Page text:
What are the Functions and Characteristics of Indigenous Bankers?

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According to the Indian Central Banking Enquiry Committee, an indigenous banker is defined as “any individual or private firm receiving deposits and dealing in hundis or lending money.”

The sub-committee on the Agricultural Finance in its report (1945), however, observes that the distinguishing feature of an indigenous banker lies not in accepting deposits but in discounting hundis.

Indigenous banking is mostly confined to certain castes like Khatris, Jains, Marwaris, Chettiars, and other which are known as the banking castes in India.

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According to the Banking Commission’s (1972) estimate, there were about 2,500 indigenous bankers in the country in 1971. As per membership records, there were: 400 Multani Shroffs, 350 Gujarati Shroffs, 400 Kyas and 50 Chettiar firms.

No current statistics are available. According to the All-India 1971 Census, there were 33,741 money­lenders and indigenous bankers, of which 19,058 were confined to the urban areas.

It is also interesting to note that indigenous bankers have concentrated mostly in the Western and Southern parts of India.

Moreover, they have been active in commercial centres.

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In the rural money market of the country, among the different types of indigenous bankers, the Multani bankers occupy a strategic position.

This is because Multani bankers grant unsecured loans against hundis to the traders. It has been observed that, on an average, a Multani banker deals with at least 300 parties every day.

Functions of Indigenous Bankers:

Indigenous bankers render the following services in the money market:

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1. They accept deposits on current and fixed accounts.

2. They buy and sell hundis for remitting funds.

3. They accept valuables of their clients for safe custody.

4. They finance inland trade (retail/wholesale), including the movement of agricultural commodities like cotton, sugar, oilseeds, etc. But, they do not give direct loans to farmers.

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5. They give loans to artisans and small urban traders against collateral security or personal security.

6. In recent years, they are also providing working capital to the small industrialists.

Characteristics of Indigenous Bankers:

Indigenous bankers have the following distinguishing features when compared to a modern banker:

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1. Indigenous bankers accept deposits and deal in hundis. Modern bankers do not deal in hundis, but in bills of exchange.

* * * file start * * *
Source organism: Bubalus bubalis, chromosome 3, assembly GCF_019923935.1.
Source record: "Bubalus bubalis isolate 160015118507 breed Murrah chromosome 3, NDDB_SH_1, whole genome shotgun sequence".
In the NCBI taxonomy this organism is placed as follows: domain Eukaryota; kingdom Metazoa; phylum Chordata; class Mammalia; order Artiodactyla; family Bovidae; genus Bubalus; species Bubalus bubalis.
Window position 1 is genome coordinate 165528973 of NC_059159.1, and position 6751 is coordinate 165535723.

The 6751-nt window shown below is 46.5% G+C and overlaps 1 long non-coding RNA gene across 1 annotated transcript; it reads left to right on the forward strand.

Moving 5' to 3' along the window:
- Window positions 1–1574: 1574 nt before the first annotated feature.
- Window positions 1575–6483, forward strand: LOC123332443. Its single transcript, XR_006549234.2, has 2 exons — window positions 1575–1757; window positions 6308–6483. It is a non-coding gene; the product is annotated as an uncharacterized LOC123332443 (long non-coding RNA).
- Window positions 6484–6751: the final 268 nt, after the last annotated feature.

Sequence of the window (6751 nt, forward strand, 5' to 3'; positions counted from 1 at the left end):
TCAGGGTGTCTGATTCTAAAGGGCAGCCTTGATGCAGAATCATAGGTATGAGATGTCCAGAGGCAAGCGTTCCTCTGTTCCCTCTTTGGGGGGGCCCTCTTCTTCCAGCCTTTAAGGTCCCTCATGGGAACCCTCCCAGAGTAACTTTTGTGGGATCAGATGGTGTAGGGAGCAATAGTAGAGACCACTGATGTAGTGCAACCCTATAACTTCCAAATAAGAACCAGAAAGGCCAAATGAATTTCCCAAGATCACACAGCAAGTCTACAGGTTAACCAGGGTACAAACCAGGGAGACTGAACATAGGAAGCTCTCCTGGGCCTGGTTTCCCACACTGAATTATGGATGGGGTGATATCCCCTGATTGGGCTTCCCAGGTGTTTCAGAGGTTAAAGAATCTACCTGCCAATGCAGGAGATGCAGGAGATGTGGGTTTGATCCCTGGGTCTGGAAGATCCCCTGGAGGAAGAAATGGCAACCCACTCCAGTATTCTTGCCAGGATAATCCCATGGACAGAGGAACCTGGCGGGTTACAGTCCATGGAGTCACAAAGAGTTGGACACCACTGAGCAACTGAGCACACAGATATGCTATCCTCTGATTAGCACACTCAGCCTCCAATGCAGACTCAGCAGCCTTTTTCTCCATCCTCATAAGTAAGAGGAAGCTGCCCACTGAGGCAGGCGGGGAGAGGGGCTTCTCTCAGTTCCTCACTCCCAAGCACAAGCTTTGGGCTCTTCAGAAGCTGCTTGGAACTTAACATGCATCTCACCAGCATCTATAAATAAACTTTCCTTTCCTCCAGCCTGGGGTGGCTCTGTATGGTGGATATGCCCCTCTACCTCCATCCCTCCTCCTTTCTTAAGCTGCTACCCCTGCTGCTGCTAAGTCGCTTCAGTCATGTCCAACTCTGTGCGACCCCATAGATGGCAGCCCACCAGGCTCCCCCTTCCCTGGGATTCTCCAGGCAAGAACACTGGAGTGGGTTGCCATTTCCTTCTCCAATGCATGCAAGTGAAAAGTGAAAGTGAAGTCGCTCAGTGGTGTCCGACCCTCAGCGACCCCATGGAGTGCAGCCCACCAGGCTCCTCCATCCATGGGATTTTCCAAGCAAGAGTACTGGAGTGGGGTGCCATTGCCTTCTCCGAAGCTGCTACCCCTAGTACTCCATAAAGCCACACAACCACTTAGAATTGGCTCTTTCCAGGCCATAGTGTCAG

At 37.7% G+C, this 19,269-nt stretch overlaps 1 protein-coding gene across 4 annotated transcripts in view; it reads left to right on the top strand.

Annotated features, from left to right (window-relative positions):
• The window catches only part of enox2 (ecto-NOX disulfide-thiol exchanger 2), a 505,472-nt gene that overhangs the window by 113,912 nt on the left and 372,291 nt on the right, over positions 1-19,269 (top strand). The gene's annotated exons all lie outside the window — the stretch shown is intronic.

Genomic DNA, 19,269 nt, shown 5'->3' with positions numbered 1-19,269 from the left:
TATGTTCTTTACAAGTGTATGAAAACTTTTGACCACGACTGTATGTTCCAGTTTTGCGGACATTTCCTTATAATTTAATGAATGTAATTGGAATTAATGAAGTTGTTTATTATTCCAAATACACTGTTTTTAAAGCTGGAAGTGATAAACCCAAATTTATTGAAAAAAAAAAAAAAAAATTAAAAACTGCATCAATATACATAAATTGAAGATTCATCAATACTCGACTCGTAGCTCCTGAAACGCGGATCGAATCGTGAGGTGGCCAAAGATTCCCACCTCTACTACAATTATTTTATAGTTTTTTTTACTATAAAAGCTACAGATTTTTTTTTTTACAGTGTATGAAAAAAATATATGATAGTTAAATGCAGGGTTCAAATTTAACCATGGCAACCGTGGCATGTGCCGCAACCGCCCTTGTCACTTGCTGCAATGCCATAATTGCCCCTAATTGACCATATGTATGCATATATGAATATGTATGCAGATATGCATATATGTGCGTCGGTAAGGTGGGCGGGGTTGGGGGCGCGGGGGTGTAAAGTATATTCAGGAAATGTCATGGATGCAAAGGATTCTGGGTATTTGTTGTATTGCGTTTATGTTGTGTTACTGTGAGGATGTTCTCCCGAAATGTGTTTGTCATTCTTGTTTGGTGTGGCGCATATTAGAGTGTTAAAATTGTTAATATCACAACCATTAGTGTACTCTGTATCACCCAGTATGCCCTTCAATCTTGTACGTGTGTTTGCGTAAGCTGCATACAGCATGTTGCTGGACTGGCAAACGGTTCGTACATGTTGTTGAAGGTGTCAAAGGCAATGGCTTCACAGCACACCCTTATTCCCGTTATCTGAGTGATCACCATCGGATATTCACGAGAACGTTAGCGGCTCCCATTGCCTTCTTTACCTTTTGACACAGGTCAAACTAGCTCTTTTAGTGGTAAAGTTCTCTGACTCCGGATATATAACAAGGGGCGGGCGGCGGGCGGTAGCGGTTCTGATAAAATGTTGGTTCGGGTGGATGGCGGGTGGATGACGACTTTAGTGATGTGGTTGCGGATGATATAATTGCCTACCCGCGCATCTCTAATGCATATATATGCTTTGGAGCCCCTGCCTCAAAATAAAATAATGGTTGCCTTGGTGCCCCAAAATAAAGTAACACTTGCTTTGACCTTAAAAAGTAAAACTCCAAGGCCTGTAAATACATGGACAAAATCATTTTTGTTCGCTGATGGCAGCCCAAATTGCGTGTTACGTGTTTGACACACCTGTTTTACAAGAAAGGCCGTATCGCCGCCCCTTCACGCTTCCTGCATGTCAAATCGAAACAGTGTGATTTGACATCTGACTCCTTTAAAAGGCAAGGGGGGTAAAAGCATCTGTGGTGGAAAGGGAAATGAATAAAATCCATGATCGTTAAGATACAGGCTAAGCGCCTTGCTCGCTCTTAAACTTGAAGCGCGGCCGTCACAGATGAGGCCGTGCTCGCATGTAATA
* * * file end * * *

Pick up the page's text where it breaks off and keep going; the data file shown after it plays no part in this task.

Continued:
2. Indigenous bankers use their own capital for conducting their lending activities. Deposits form only a small part of their working capital while a modern banker relies largely on deposits for his business.

3. Operations of indigenous bankers are free from formalities and delays. Their business hours are flexible. A modern banker deals in a formal way only.

4. In comparison with a modern banker, indigenous banking establishments are small and economical. As against modern joint-stock commercial banks, the business of indigenous bankers is carried on as a family concern with their own working capital.

5. Indigenous bankers provide finance to the traders, artisans, as well as the small industrialists, but give no direct loans to the agriculturists.

6. Indigenous bankers do not have any formal banking education. They conduct business on the basis of their experience.

7. Indigenous bankers maintain simple accounts in the vernacular.

8. Indigenous bankers have a thorough knowledge about the family history of their customers and all details regarding their business and financial standing.

9. Indigenous bankers keep a close watch over the activities of the borrowers.

10. Indigenous bankers are keen on maintaining their business reputation unlike non-professional money-lenders. They have a high sense of responsibility and profit motive. As such they command prestige and great confidence among the trade circles and the borrowers.

11. Unlike a modern banker, indigenous bankers lend on the mortgage of land, houses etc. They also draw and discounts hundis – darshini or muddati (i.e., demand or usuance bill). The discounting rate charged by them is called the bazar rate.

12. A majority of indigenous bankers combine banking business with trading and speculative activity based on a common capital fund employed by them. However, Multanis of Bombay and Chettiars of Madras stick to banking business only.

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